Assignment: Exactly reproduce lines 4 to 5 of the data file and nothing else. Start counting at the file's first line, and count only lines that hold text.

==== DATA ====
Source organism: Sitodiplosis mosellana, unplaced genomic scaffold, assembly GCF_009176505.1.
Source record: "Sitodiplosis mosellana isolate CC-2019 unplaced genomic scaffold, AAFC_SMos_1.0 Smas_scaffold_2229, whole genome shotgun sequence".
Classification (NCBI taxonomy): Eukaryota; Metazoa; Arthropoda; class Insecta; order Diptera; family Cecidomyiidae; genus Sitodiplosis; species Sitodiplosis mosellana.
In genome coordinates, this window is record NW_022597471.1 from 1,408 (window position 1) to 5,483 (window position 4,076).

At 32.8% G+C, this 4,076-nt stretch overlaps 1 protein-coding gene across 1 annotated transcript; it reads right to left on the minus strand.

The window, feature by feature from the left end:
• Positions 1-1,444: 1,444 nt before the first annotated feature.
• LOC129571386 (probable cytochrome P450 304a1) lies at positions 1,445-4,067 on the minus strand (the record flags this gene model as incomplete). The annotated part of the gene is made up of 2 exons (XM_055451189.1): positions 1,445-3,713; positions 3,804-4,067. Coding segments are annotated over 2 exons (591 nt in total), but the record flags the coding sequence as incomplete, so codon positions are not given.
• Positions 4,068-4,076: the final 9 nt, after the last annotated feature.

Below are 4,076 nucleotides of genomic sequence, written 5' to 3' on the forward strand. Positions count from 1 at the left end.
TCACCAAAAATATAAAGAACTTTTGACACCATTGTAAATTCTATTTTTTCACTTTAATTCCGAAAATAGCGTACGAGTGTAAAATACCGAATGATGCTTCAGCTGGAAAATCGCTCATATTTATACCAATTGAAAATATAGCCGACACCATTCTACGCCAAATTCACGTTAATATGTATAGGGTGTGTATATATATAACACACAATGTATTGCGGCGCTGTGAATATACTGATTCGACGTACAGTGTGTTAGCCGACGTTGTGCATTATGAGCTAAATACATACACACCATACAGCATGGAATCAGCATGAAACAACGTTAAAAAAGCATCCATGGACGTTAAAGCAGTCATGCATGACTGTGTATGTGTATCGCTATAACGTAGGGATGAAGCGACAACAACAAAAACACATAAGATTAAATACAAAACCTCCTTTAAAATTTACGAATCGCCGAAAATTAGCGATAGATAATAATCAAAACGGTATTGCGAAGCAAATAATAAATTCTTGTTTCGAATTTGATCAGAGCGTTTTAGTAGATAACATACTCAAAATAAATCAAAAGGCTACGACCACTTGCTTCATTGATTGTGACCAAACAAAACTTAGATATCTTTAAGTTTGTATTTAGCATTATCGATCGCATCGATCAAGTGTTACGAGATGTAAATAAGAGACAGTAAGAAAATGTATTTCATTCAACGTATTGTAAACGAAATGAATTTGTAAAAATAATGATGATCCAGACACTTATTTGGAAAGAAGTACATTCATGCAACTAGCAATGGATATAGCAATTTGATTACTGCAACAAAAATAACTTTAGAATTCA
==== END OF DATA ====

In genome coordinates, this window is record NW_022597471.1 from 1,408 (window position 1) to 5,483 (window position 4,076).

At 32.8% G+C, this 4,076-nt stretch overlaps 1 protein-coding gene across 1 annotated transcript; it reads right to left on the minus strand.